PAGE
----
memory accesses (both read and write) should be coalesced. This means that a memory access
needs to be aligned and coordinated within a group of threads. The basic rule is that the thread with
id n (∈ 0, N − 1) should access element n at byte address StartingAddress + sizeof (type ) ∗ n ,
...
,
where sizeof (type ) is equal to either 4, 8, or 16 and StartingAddress is a multiple of
16 ∗ sizeof (type ). Figure 2 illustrates an example of coalesced memory access, whereas Figure 3
illustrates a few examples of possible uncoalesced memory access. The overhead due to an unco
alesced memory access can have dramatic effects on the global performance of the GPU since the
effective memory bandwidth can degrade up to one order of magnitude. Some of our tests were
performed on a new generation of GPUs (GT200). While the new hardware has better coalescing
capability, the performance difference between fully coalesced memory accesses and uncoalesced
accesses is still remarkable and it is good programming practice to maximizethememory bandwidth.
Functions running on a GPU with CUDA have some limitations: they cannot be recursive; they
do not support static variables; they do not support variable number of arguments; function pointers
are meaningless. Nevertheless, CUDA makes GPU programming much more simple as compared
_{C}_{o}_{p}_{y}_{r}_{i}_{g}_{h}_{t} _{q} _{2}_{0}_{0}_{9} _{J}_{o}_{h}_{n} _{W}_{i}_{l}_{e}_{y} _{&} _{S}_{o}_{n}_{s}_{,} _{L}_{t}_{d}_{.}
Concurrency Computat.: Pract. Exper. (2009) DOI: 10.1002/cpe
M. BERNASCHI ET AL.
Figure 2. An example of coalesced memory access (by Johan Seland).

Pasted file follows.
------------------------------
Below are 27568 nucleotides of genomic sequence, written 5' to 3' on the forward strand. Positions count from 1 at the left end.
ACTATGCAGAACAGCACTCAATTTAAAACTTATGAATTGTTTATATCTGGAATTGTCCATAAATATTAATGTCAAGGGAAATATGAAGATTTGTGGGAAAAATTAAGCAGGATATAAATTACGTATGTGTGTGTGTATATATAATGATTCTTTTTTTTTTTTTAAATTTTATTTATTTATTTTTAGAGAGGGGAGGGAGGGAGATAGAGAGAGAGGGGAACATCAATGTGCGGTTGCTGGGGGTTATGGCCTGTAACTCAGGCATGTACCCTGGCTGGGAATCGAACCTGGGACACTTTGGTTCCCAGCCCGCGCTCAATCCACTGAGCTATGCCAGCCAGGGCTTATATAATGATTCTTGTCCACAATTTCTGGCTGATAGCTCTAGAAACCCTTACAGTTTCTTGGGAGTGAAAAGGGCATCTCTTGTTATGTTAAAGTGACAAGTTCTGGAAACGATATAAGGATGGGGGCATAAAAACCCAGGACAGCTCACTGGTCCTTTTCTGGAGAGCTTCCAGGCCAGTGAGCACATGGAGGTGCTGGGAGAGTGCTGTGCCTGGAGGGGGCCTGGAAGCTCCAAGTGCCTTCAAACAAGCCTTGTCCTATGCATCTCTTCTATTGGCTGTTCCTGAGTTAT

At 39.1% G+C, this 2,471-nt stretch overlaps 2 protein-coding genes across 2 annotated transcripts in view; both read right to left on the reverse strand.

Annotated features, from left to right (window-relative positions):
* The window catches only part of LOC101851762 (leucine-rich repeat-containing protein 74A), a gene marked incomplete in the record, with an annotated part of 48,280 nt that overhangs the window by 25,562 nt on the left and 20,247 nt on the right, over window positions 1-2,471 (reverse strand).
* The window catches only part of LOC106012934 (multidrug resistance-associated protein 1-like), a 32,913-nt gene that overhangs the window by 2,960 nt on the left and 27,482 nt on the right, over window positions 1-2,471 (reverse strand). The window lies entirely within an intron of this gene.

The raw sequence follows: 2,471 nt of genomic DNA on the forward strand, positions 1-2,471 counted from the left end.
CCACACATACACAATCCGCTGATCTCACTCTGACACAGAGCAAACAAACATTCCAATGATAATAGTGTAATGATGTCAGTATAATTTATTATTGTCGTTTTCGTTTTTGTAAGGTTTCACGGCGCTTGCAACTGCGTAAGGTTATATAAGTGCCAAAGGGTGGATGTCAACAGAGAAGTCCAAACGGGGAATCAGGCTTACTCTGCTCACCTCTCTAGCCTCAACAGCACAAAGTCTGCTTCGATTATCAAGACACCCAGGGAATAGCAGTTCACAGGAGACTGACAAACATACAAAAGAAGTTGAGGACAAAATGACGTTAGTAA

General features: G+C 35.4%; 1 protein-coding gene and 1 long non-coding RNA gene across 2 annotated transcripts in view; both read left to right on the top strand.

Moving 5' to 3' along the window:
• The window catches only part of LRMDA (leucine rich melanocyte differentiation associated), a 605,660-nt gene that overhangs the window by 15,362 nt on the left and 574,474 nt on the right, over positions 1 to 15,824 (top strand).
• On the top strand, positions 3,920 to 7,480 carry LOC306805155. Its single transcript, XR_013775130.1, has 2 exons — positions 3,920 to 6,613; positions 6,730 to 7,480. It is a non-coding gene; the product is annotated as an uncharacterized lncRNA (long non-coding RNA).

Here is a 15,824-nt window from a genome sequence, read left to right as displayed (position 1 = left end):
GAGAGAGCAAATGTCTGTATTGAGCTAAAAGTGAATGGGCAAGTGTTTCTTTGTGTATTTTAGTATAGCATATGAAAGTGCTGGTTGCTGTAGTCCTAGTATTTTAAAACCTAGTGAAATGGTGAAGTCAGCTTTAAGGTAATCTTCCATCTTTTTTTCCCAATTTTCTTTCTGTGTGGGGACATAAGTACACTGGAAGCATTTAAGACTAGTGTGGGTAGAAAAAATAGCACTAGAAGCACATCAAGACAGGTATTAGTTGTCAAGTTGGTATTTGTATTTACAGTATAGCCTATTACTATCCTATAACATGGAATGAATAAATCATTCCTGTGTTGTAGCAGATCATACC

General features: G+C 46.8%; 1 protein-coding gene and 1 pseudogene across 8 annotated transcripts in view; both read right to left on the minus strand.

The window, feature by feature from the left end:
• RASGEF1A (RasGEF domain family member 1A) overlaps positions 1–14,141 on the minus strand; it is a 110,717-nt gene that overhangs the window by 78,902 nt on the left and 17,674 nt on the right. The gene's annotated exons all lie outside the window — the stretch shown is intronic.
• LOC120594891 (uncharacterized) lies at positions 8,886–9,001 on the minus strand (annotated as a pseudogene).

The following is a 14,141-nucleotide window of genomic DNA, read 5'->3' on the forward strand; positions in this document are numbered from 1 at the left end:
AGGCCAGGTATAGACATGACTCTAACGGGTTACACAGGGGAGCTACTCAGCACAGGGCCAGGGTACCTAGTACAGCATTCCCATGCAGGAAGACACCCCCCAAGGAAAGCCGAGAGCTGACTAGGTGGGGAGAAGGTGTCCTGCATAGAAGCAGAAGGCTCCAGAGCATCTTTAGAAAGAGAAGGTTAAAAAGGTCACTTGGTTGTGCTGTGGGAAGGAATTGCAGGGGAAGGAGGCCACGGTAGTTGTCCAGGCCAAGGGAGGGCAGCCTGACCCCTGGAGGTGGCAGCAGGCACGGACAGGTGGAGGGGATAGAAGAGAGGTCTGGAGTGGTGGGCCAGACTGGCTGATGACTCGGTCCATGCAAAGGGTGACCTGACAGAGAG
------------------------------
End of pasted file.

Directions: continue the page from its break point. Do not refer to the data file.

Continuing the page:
Figure 3. Examples of uncoalesced memory access (by Johan Seland).
with the approach described in [12], where the LB Method was implemented by using directly the
graphics operations provided by the hardware.
4. PORTING THE LB COMPONENT OF MUPHY TO THE GPU
MUPHY was originally developed in Fortran 90 and the original parallelization was done with MPI,
offering high portability among different platforms and a good performance due to the availability
of highly tuned implementations.
The parallelization of the LB method and molecular dynamics algorithms, as two distinct and
separate components, has been extensively studied for a number of years [13–19]. However, the
coupling of these techniques raises new issues that need to be addressed in order to achieve scalability
and efﬁciency for largescale simulations. We approached the task by starting from a serial version
of the combined code, instead of trying to combine two existing parallel versions.
_{C}_{o}_{p}_{y}_{r}_{i}_{g}_{h}_{t} _{q} _{2}_{0}_{0}_{9} _{J}_{o}_{h}_{n} _{W}_{i}_{l}_{e}_{y} _{&} _{S}_{o}_{n}_{s}_{,} _{L}_{t}_{d}_{.}
Concurrency Computat.: Pract. Exper. (2009) DOI: 10.1002/cpe
FLEXIBLE HIGHPERFORMANCE LATTICE BOLTZMANN GPU CODE
Figure 4. Entries in the connectivity matrix for ﬂuid node 9 in a simpliﬁed twodimension case with an irregular domain. Fluid nodes are in light grey (light blue for the online version) and wall nodes are in dark grey (green for the online version). Solid nodes (not numbered since they are not stored) are in white.
The original LB code was initially optimized to take advantage of: (i) removal of redundant
operations; (ii) buffering of multiply used operations; and (iii) ‘fusion’ of the collision and streaming
steps in a single loop. This latter technique, already in use with other highperformance LB codes,
signiﬁcantly reduces the data trafﬁc between memory and processor, since there is only one read
and one store of all LB populations at each time step.
In variance with other LB kernels recently ported to the GPU [11,20], in MUPHY nodes
are not stored in full matrix mode (i.e. rigid geometrical order), but according to a linearized
indirect addressing scheme [21,22]. Each node of the LB lattice is labeled with a tag that
identiﬁes it as belonging to a speciﬁc subregion of the computational domain, (i.e. ﬂuid, wall,
inlet, outlet, solid), as read from an input ﬁle. It is possible to deﬁne a default value for the
tag so that nodes that are not explicitly tagged are assumed to have that value for the tag
(this assumption reduces signiﬁcantly the size of the input ﬁle that describes the computational
domain). Nodes are grouped according to their features in several onedimensional arrays, so
that there is an array of ﬂuid nodes, an array of wall nodes, an array of inlet nodes, etc. with